Concrete Nouns Examples

Concrete Nouns

A noun is a part of speech that refers to a person, place, thing, or idea. A concrete noun refers to a person, place, or thing that you experience through your 5 senses. The 5 senses are sight, sound, smell, taste, touch. A concrete noun is the opposite of an abstract noun, which refers to something that you cannot experience with your 5 senses (i.e. "freedom" or "love" or even a day of the week like "Friday").

For many concrete nouns, they are physically concrete. This means that you can see them and touch them. Some concrete nouns are things that you might not be able to see or touch, but that you can hear. For example, "noise" or "commotion" (What is all that noise? Who is making such a commotion?). These are nouns because they refer to a thing. You might not be able to see or touch "noise" or "commotion," but you can hear it. So, that makes it more concrete than something abstract like "freedom" or "love".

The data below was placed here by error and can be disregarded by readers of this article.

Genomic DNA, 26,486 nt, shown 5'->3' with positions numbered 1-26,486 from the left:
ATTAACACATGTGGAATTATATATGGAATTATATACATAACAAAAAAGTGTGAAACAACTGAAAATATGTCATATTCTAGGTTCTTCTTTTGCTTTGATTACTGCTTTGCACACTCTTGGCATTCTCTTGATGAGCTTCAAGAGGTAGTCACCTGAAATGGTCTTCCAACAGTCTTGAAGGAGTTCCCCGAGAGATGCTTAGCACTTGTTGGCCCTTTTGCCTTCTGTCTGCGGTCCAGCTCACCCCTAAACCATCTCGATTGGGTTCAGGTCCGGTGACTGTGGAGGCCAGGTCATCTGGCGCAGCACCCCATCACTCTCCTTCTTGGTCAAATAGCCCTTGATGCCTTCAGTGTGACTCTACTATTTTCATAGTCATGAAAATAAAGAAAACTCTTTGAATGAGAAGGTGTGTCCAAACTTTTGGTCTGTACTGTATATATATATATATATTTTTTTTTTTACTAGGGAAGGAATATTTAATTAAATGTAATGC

Examples of Concrete Nouns:

Person: Mom, Boy, Firefighter, Mr. Jones

Place: House, School, Bedroom, Wal-Mart

Thing: Banana, Noise, Desk, Sock, Vanilla

Examples of Concrete Nouns in a Sentence

The house at the end of the street belongs to Mark.

There is a snake in the grass and I hear a rattling noise.

Where did I leave my book about little brown bats?

For dinner, we had steak, potatoes, salad, and cookies for dessert.

I wonder if Mr. Harris will let us use our phones on Friday?

My dog likes to eat bread, but we try to feed him dogfood instead.

I left my backpack on the bus, so Mr. Smith, our driver, had to bring it to my classroom.

The picture you painted of a tree is very pretty.

Related Links:
Grammar Examples